Japan-South Korea radar spat shakes stability – when US needs it

Ahead of US-North Korea summit, analysts say latest dispute between neighbours threatens delicate regional dynamics.

People watch a TV screen showing file footage of a Japanese patrol plane during a news program at the Seoul Railway Station in Seoul, South Korea, Wednesday, Jan. 23, 2019.
In December, a claim by Tokyo that a South Korean destroyer locked a targeting radar on a Japanese jet sparked a feud [File: Ahn Young-joon/AP]

Seoul, South Korea – For the United States and its geopolitical goals in East Asia, few scenarios would be better than a trilateral alliance with Japan and South Korea that could keep China in check and contain nuclear-armed North Korea.

But plans for a united front continue to buckle under the weight of South Korea and Japan’s bitter shared history, analysts say, strengthening Beijing’s hand in the region and threatening efforts to rein in Pyongyang’s nuclear programme before a second summit between US President Donald Trump and the North’s leader, Kim Jong Un.

Relations between Seoul and Tokyo have remained icy since Japan’s 1910-45 colonisation of the Korean Peninsula.

In recent months, the two sides have also been sparring over a military confrontation off the Korean Peninsula amid ongoing debates over Japan’s treatment of forced Korean labourers and its abuse of “comfort women” – a Japanese euphemism for girls and women forced into prostitution – during World War II.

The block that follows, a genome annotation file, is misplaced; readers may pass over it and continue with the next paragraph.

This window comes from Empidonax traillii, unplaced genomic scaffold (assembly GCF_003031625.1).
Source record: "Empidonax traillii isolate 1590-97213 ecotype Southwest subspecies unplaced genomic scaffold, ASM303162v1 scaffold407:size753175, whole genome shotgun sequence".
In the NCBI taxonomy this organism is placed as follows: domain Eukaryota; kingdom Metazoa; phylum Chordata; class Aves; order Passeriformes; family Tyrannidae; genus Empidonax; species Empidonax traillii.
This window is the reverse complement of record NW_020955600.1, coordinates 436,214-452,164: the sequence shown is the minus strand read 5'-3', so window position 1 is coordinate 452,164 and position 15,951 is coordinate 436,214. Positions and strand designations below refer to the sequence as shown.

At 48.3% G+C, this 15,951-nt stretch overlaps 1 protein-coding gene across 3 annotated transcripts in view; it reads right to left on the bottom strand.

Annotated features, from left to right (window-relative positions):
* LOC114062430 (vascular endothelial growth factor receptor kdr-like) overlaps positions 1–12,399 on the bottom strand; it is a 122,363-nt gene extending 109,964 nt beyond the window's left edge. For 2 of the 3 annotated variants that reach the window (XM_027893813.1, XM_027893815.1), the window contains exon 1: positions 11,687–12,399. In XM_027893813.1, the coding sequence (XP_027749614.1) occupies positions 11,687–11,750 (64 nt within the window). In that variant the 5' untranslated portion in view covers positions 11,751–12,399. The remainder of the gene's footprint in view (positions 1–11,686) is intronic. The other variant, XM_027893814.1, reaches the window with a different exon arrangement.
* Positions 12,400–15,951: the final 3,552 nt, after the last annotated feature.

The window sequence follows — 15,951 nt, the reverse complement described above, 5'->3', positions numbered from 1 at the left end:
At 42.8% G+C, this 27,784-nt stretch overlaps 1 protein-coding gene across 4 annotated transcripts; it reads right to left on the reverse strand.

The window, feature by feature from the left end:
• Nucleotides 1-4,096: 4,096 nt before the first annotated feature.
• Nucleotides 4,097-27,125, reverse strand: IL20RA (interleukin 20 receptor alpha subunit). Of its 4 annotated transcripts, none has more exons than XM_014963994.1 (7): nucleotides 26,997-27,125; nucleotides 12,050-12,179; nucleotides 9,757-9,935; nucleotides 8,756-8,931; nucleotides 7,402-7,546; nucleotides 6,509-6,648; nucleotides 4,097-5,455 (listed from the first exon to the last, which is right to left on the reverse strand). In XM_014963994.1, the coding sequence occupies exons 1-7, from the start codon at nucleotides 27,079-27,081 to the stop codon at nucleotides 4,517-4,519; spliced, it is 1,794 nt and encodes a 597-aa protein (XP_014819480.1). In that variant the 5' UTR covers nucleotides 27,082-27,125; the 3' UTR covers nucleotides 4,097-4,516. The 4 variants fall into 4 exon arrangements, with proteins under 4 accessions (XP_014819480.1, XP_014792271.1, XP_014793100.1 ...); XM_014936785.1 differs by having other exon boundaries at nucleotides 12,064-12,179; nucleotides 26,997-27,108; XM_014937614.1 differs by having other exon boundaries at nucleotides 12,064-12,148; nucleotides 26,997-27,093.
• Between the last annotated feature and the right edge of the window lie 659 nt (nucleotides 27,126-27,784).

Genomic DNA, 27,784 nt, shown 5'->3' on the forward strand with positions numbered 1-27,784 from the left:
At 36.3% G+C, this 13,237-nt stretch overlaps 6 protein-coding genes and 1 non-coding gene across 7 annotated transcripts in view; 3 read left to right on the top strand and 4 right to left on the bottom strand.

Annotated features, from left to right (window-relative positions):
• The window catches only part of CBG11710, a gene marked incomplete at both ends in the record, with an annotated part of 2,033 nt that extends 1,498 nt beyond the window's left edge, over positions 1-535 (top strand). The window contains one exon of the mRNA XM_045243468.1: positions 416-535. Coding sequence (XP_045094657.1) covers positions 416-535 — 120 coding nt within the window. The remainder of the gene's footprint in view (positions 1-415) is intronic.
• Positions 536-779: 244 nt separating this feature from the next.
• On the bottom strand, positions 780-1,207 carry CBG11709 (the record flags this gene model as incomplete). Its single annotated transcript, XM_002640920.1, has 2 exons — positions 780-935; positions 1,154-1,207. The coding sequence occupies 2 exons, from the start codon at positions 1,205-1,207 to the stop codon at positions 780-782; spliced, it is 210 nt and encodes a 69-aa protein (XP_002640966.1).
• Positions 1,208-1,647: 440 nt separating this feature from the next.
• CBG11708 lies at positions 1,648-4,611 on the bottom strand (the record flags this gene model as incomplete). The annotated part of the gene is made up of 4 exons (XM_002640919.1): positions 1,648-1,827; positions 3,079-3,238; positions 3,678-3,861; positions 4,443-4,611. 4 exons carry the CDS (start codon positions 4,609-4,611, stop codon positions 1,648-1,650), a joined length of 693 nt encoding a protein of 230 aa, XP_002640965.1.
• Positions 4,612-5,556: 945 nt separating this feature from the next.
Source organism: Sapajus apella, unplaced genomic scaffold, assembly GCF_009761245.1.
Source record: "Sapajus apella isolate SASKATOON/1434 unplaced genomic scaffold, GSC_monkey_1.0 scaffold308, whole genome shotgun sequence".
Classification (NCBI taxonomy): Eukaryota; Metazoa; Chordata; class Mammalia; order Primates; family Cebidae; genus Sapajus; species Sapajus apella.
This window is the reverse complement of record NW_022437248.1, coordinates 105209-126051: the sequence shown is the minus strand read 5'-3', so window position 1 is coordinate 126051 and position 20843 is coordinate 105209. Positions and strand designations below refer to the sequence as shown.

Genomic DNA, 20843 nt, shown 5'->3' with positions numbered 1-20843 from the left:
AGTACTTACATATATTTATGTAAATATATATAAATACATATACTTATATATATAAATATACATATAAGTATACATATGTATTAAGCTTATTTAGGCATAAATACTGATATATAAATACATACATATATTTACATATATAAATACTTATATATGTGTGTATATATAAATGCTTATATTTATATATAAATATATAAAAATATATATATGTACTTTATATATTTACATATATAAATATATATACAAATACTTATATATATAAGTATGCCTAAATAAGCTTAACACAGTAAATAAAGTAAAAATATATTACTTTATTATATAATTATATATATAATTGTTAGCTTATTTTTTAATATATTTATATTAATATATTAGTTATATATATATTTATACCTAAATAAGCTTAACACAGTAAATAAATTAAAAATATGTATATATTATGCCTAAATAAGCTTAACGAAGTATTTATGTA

“The US has been trying to promote trilateral cooperation including South Korea and Japan,” said Ryu Yongwook, a professor of international relations at the National University of Singapore.

“But the progressives in South Korea and the conservatives in Japan cannot be genuine friends.”

Radar spat

On Monday, Japanese Prime Minister Shinzo Abe omitted the usual mention of South Korea in his annual policy address, focussing instead on improving ties with Beijing and Pyongyang.

The speech followed Japanese allegations that a South Korean warship in December used its fire-lock radar on one of its patrol jets. Seoul denied the claim, and the issue has been snowballing since, with Seoul accusing Tokyo of making multiple aggressive fly-bys of its navy.

Both countries have uploaded videos to YouTube to back their claims.

Few are surprised by what Ryu called the recent “childish fight” between the two neighbours given their bitter past.

“But it’s not going to go away,” added Ryu, noting that decades-old grievances between the two US allies seem impossible to reconcile.

In November, a Seoul court angered Tokyo after ruling that forced labourers had the right to sue Japanese companies for compensation. Tokyo insists the issue was settled under a treaty signed in 1965.

Meanwhile, a 2015 deal addressing the issue of “comfort women” signed by both countries also unravelled last year after Seoul announced it would dissolve a foundation funded by Japan, essentially quashing what it called a “flawed” agreement.